vesicles (Moore et al., 2008). This finding has led us to
focus on proteins that govern fusion along basolateral
trafficking pathways. Soluble N-ethylmaleimide-sensitive
factor attachment protein receptor (SNARE) proteins
constitute the predominant mechanism of membrane
fusion (Parlati et al., 2002). In this study we examine
syntaxins, a family of SNARE proteins, which are
associated with trans-Golgi and basolaterally directed
membrane fusion events. We demonstrate a specific
interaction between syntaxin 6, a trans-Golgi SNARE,
and the chlamydial inclusion membrane.
Organisms and cell culture. HeLa 229 cells [American Type Culture
Collection (ATCC; Manassas, VA; CCL-2.1)], cultivated in RPMI
1640 (Gibco-BRL) supplemented with 10% fetal bovine serum (FBS)
(Hyclone) and 10 mg gentamicin ml21(Gibco-BRL), were used to
propagate Chlamydia trachomatis serovar L2 (LGV 434), C.
muridarum (MoPn/Weiss strain), C. pneumoniae (AR-39) and C.
psittaci (caviae) GPIC (HC/BW). Infectious EBs were purified from
HeLa cells using a Renografin (Braco Diagnostics) gradient, as
described by Caldwell et al. (1981). Chlamydial titres were determined
as described by Furness et al. (1960), by utilizing indirect
immunofluorescence with a polyclonal rabbit anti-C. trachomatis L2
EB, followed by an anti-rabbit Alexa Fluor-conjugated secondary
antibody (Molecular Probes). Multiplicities of infection (m.o.i.) for
all experiments are based on inclusion-forming units (i.f.u.)
determined in HeLa cells. Coxiella burnetii Nine Mile phase II was
propagated and purified from Vero cells (ATCC; CCL-81) as
previously described (Hackstadt et al., 1992).
HeLa and C2BBe1 cell lines were cultured at 37 uC in 5% CO2.
C2BBe1 (ATCC CRL-2102) cells were cultivated in DMEM+2 mM
GlutaMax (Invitrogen) supplemented with 10% FBS, 4 mM
L-glutamine, 0.01 mg human transferrin ml21(Invitrogen) and
10 mg gentamicin ml21. All eukaryotic cells were passaged based on
ATCC-suggested protocols using a 0.25% trypsin, 0.53 mM EDTA
Examination of localization of syntaxin 6 to the chlamydial
Endogenous syntaxins. To examine localization of endogenous
syntaxins to the chlamydial inclusion, C2BBe1 cells were seeded onto
glass coverslips in 24-well plates, 48 h prior to infection with C.
trachomatis L2. At 18 h post-infection, cells were fixed in absolute
ethanol at 220 uC for 30 min. Samples were then processed for
indirect immunofluorescence using rabbit anti-IncG (inclusion
membrane protein), mouse anti-syntaxin 4 (BD Biosciences),
mouse anti-syntaxin 16 (Synaptic Systems) or mouse anti-syntaxin
6 (BD Biosciences). All secondary antibodies were conjugated to
Dylight Fluors and obtained from Jackson ImmunoResearch
Laboratories. Coverslips were mounted to slides using ProLong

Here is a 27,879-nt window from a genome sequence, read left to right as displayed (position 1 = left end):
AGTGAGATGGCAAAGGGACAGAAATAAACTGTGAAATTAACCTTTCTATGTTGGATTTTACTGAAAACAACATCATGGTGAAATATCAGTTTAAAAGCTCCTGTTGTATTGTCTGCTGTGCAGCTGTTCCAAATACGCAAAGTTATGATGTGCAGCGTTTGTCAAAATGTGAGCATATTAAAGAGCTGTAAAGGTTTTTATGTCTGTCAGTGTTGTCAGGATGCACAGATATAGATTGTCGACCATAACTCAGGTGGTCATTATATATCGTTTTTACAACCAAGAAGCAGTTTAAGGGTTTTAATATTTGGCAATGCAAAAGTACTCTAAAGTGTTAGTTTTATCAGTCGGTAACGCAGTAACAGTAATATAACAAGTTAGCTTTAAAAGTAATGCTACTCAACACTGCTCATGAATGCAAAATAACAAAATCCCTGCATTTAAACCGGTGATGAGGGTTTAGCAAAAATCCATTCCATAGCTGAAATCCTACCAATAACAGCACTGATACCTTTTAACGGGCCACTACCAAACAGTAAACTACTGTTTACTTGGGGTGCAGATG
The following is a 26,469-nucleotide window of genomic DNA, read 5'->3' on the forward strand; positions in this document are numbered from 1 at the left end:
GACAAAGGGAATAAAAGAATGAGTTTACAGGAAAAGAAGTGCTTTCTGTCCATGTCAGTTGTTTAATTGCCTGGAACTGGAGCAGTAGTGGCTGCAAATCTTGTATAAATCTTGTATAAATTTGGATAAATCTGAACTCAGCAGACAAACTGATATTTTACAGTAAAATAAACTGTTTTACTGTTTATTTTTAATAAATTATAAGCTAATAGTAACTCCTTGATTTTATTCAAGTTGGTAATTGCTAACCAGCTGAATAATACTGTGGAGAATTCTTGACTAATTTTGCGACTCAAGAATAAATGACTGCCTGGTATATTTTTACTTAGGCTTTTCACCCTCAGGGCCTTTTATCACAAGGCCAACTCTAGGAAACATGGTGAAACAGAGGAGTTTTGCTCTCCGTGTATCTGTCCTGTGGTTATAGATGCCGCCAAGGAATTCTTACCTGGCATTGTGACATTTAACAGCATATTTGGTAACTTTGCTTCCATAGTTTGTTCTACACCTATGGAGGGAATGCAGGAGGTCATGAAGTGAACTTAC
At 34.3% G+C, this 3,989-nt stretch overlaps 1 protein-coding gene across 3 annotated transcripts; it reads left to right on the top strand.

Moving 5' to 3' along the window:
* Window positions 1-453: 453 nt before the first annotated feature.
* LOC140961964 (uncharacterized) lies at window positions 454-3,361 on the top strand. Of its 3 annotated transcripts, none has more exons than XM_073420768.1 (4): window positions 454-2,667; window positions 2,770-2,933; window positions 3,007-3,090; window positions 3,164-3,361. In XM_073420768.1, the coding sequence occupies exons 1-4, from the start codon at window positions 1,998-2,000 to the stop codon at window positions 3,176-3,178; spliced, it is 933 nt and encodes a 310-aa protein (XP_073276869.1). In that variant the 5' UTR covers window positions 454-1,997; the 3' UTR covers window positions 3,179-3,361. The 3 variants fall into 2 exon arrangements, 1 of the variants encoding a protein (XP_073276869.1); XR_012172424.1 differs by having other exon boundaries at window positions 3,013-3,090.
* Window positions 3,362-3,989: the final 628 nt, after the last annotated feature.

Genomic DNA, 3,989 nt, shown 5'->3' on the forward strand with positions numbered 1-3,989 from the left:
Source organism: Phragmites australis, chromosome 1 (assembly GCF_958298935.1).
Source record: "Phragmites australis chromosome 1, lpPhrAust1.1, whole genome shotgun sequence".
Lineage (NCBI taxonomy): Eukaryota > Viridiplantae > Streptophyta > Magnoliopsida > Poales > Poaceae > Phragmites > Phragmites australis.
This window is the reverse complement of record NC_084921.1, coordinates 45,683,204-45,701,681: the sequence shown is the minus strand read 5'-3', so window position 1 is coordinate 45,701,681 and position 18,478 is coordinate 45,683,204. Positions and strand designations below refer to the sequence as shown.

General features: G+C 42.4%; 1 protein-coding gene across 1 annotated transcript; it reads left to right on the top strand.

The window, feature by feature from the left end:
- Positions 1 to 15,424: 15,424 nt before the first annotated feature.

Gold antifade reagent (Invitrogen). Samples were visualized with an
LSM 510 Laser Module Zeiss Axiovert 200M confocal microscope
(Carl Zeiss MicroImaging).
eGFP-syntaxin 6. To examine the localization of eGFP-syntaxin 6
(kindly proved by Jeffrey Pessin, Albert Einstein College of Medicine,
Bronx, NY, USA) (Watson & Pessin, 2000) to chlamydial inclusions,
C2BBe1 cells were diluted and plated onto glass coverslips in 24-well
plates the day before the transfection. DNA was diluted to 250 ng per
100 ml of Optimem (Invitrogen), and the PLUS and Lipofectimine-
LTX reagents (Invitrogen) were used according to the manufacturer’s
protocol. Cells were incubated with the DNA–lipid complexes for a
minimum of 4 h prior to recovery in culture medium. Cells were then
infected with either C. trachomatis L2, C. muridarum or C. caviae for
an additional 18 h prior to fixation in 3% paraformaldehyde,
permeabilized with 0.1% Triton X-100 and 0.5% SDS in PBS, and
processed for indirect immunofluorescence to detect intracellular
bacteria. To examine localization of eGFP-syntaxin 6 to C.
pneumoniae or Coxiella burnetii Nine Mile Phase II, cells were
infected for 36–72 h prior to transfection with the eGFP-syntaxin 6
construct. An antibodymade
paraformaldehyde-fixed C. trachomatis serovar L2 or C. caviae EBs
was used to detect C. trachomatis serovar L2 and C. muridarum, or C.
caviae, respectively. Detection of C. burnetii was achieved using an
antibody against whole paraformaldehyde-fixed organisms raised in
rabbits. A mouse monoclonal antibody raised against C. pneumoniae
was kindly provided by Harlan Caldwell (NIAID, Rocky Mountain
Laboratories, Hamilton, MT, USA).
3XFLAG-syntaxin 6 wild-type and mutants. To examine which
domain of syntaxin 6 is involved in localizing the protein to the
chlamydial inclusion, eGFP-syntaxin 6 (Watson & Pessin, 2000) was
used as a template to make the following syntaxin 6 deletion
constructs: DH1 (helical domain, encoding amino acids 47–71),
DH2 (helical/SNARE domain, encoding amino acids 166–225) and
DYGRL (tyrosine motif encoding amino acids 140–143). The
GeneTailor Site-Directed Mutagenesis System (Invitrogen) was
used in the production of all constructs, with the primers listed
in Table 1. To complete the construction of the DH1 and DH2
syntaxin 6 mutants, PCR products were digested with HindIII (New
England Biolabs), followed by ligation with T4 DNA ligase (New
England Biolabs) and transformed into One-Shot MAX Efficiency
DH5a-T1R (Invitrogen). All deletion constructs and wild-type
syntaxin 6 were subcloned into p3XFLAG-CMV 7.1 expression
vector (Sigma Aldrich) using Phusion High Fidelity Polymerase
(New England Biolabs) and primers 7 and 8 (Table 1). All
mutations were confirmed by sequencing (SeqWright). 3XFLAG-
syntaxin 6 constructs were transformed into C2BBe1 cells as
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Edited by: P. C. F. Oyston
E. R. Moore and others
838 Microbiology 157